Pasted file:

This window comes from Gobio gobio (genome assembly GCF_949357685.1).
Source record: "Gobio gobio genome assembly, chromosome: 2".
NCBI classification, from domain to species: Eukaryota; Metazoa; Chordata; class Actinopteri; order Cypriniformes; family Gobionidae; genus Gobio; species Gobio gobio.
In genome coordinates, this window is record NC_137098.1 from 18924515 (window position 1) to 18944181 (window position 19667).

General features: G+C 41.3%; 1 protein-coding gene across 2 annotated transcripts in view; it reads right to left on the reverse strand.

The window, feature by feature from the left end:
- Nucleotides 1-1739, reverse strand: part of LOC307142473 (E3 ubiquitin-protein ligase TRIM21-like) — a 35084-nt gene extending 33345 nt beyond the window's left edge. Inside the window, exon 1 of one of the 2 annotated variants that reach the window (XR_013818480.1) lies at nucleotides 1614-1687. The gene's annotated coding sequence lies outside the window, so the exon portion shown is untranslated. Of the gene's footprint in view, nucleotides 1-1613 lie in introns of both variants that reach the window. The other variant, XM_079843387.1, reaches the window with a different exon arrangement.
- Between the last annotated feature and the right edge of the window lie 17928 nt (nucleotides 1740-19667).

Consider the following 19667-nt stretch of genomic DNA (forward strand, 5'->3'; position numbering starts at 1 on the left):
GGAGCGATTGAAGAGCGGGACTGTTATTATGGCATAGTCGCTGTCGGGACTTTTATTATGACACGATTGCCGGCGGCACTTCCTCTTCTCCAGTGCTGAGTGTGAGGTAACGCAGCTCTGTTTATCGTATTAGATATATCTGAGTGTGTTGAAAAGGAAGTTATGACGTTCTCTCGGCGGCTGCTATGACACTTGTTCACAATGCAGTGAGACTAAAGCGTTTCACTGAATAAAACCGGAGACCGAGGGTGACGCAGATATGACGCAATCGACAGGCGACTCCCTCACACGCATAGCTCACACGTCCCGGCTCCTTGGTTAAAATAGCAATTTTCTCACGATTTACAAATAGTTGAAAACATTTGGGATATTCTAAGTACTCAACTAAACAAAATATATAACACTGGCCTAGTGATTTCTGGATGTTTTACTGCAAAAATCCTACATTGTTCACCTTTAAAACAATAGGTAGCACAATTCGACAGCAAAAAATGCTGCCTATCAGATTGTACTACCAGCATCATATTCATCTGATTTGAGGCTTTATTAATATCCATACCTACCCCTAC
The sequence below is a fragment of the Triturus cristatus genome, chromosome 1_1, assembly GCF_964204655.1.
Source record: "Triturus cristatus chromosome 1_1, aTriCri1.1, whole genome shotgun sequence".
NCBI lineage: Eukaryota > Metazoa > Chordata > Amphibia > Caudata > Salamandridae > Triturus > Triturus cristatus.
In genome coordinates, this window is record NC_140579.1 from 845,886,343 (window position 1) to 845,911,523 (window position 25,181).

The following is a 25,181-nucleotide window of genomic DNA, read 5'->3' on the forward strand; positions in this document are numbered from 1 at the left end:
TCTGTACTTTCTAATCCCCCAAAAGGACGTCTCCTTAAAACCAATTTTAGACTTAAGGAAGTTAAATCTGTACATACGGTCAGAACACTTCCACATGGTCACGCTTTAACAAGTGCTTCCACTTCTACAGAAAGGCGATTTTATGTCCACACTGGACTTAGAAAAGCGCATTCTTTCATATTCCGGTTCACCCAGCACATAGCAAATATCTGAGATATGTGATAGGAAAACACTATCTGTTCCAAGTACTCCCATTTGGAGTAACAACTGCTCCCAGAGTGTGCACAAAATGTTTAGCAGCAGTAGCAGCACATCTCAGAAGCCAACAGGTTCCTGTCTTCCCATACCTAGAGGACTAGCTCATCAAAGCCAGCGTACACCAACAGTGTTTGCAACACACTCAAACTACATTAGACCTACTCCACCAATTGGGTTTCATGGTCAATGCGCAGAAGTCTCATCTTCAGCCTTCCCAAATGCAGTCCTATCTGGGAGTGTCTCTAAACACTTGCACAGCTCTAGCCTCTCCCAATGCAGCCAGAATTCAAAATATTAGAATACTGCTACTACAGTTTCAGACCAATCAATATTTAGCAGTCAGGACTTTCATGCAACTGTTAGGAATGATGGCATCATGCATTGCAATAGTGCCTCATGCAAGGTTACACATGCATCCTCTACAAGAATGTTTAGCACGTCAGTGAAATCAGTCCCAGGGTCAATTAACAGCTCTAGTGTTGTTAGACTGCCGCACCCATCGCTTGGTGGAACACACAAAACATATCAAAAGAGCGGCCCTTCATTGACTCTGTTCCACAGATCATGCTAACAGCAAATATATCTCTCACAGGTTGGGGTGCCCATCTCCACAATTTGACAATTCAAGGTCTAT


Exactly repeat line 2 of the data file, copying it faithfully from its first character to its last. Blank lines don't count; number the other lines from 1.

Source record: "Gobio gobio genome assembly, chromosome: 2".